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Whistleblowers take courage, but don’t expect Facebook to change the way | John Norton

MeIf you need a keen and fully modern whistleblower paragon, Frances Haugen Your woman She was a former Facebook employee and knew about some of the company’s products, especially the harm caused by Instagram, but did little or no because she prioritized growth and revenue above all else. Clarified.

A good resume is essential to establishing credit on your street, and Hogen checks every Silicon Valley box. Bachelor of Electrical Engineering? check. Harvard MBA? check. Do you specialize in algorithm management? check. Do you have experience and knowledge of ranking algorithms in many technology companies? Check (Google, Pinterest, Yelp). And of course, you’ll have a good deal of position in the company you’re whistling. Again, Haugen puts a checkmark in the box. On Facebook, she was the Chief Product Manager of a Citizen’s Misinformation Team dealing with democracy and false alarm issues.She later Worked on counterintelligence..

And finally, you need to give a lot of guilty evidence from your previous employer. Haugen did so too.In that sense, the whistleblower she is most similar to is Edward Snowden When he broke the cover in the summer of 2013, he also brought back a surprising amount of documents from his former employer, the National Security Agency (NSA). But after quitting Facebook, Hogen was able to do what Snowden couldn’t do at his disposal in 2013.

So what does Whistleblower 2.0 look like? Now that you’ve “stolen” thousands of internal documents and left the organization, you need to plan your game to get the most out of your courageous decision to publish. In an ideal world, media advisors would be lined up (it’s not clear if Haugen had it). You also need a website (she has).

Next, you need to team up with some heavyweight mainstream media to prevent messages from drowning due to mass spills from former employers. And it provides an appropriate cache of documents so they can. Evaluate them and plan a juicy bit drip feed over the next few days.On her side, Hogen The Wall Street Journal And that 60 minutes Network TV documentary strand. Both she was proud.

You also need to pass some documents to selected lawmakers and regulators so that you can handle the bubbles of curiosity and legitimate indignation. And when they schedule a hearing about your revelation, you will of course attend and become a star witness. This will trigger a similar invitation to testify in other jurisdictions. I am happy to accept all of these. And by doing all this, you will dramatically improve the chances of the world hearing about the skull your ex-employer was standing up against.

Oh – and one more: It’s important to have some kind of positive message so that the cynical world doesn’t conclude that you’re as bitter and twisted as your former employer insists. .. Haugen also has a check in that box. “Francis basically believes,” her website says. “The problems we face today with social media are solvable. We can have social media that brings out the best in humanity.”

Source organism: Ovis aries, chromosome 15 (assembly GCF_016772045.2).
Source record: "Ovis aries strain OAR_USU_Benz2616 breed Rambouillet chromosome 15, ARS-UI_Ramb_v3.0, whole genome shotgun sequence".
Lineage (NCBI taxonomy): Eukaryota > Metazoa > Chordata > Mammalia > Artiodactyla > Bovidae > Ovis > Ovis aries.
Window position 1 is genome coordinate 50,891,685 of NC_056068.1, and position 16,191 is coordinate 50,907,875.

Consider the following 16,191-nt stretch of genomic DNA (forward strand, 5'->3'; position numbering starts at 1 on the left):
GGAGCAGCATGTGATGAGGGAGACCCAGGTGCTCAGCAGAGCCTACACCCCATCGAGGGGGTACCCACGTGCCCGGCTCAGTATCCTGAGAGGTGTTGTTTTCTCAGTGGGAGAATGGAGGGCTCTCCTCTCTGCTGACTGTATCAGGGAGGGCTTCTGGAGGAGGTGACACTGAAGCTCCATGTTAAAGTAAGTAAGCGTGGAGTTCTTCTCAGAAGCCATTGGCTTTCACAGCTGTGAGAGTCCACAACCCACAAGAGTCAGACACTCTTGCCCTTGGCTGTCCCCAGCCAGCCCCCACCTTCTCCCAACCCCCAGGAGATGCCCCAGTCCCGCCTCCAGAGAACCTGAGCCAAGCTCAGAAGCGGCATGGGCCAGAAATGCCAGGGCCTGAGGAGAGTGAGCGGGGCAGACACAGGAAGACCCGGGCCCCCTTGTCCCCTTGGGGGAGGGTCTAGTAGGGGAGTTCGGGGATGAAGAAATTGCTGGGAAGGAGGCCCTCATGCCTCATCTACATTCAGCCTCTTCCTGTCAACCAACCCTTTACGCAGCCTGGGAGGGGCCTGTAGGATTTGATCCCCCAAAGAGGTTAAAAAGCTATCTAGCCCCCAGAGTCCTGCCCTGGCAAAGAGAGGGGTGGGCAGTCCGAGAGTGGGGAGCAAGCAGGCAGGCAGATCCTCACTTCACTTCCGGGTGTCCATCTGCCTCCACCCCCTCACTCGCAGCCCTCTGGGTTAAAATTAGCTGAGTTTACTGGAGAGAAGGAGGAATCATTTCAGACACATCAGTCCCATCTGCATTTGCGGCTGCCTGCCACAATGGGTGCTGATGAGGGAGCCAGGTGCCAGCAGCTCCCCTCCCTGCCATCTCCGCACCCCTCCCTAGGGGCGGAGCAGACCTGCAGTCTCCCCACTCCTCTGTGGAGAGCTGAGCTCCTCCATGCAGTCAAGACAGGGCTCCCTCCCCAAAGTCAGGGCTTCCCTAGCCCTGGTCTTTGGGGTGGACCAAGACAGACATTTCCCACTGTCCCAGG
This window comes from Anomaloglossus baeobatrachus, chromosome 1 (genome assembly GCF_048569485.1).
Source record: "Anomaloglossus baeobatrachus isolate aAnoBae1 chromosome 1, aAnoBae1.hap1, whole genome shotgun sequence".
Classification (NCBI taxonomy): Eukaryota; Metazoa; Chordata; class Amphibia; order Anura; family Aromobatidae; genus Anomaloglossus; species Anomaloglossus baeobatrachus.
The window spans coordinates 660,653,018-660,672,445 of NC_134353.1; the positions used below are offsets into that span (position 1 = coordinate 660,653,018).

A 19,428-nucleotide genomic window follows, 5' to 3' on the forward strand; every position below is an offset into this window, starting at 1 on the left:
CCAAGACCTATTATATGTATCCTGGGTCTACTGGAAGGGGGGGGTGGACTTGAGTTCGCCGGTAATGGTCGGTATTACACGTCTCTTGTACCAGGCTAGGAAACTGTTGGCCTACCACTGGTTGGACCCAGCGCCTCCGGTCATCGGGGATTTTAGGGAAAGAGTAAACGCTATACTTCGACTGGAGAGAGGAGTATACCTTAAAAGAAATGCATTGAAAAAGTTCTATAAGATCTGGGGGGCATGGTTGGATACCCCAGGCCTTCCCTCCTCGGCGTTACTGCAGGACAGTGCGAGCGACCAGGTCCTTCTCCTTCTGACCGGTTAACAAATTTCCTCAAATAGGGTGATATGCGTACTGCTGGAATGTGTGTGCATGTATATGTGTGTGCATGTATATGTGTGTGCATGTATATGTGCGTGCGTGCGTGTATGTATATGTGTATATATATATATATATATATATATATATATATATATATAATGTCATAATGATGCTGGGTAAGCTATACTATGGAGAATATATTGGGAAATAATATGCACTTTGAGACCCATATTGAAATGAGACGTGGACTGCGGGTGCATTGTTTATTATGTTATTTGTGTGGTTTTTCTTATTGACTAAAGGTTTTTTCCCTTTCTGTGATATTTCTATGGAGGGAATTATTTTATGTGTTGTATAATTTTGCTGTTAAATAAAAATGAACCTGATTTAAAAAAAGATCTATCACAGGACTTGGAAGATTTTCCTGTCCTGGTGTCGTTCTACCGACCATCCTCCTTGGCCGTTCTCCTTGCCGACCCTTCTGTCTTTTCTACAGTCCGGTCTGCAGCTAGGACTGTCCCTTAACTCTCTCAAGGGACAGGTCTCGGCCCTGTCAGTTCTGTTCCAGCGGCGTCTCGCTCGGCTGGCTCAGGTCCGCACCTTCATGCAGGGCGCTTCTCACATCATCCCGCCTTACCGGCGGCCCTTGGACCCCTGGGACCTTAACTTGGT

If this sounds like a criticism of Hogen, I’m not going to do so. No one has ever thought that whistleblowers are easy. Telling the truth to power requires courage, determination, and the ability to survive a media storm, and she has shown all three virtues. The bigger question is whether the whistleblower will do anything good, even if it is achieved as skillfully as she has ever managed. Does it lead to meaningful change?

take Snowdenin the case of. His revelation was truly sensational, revealing the incredible scale and inclusiveness of NSA’s (and its allies) electronic surveillance. It was clear that democratic surveillance of this surveillance in various Western countries was severely inadequate in the years following 9/11.

The revelation caused inquiries in many of those countries, but what actually happened? In the United States, there are very few. In the UK, after three separate investigations, there was a new parliamentary law. Investigatory Powers Act 2016, This replaced inadequate monitoring with slightly inadequate monitoring, giving security services a range of useful new powers.

Is it something different from Hogen’s revelation? My premonition is no, as Facebook still lacks the political will to tackle the surprisingly beneficial abuse. Haugen’s “Testimony Tour” (she comes to Congress here on Monday) will bring great copies and legislative grandeur. But her revelation says, “It has no effect on regulation. There are no new laws, no new regulations, no new challenges of damn value.” Write the Os key Wired..

The idea that good things happen when the truth is revealed, that is, regulators, business executives, and legislators ultimately rely on the right information to ensure that justice is done, is a myth. ..That is why the only system that can tame the following companies Facebook It is a dictatorship. And we aren’t there – not yet.

What i am reading

Use and abuse
Performance: How the word meaning was corrupted Nice little essay Wilfred M McRae Hedgehog review.

Not the first time
Facebook’s fall from Grace looks like Ford Intriguing historical considerations Mar Hicks Wired..

Too many good things
On the internet we are always famous parallel New Yorker essay According to Chris Hayes about the futileness of Internet abuse.

Whistleblowers take courage, but don’t expect Facebook to change the way | John Norton

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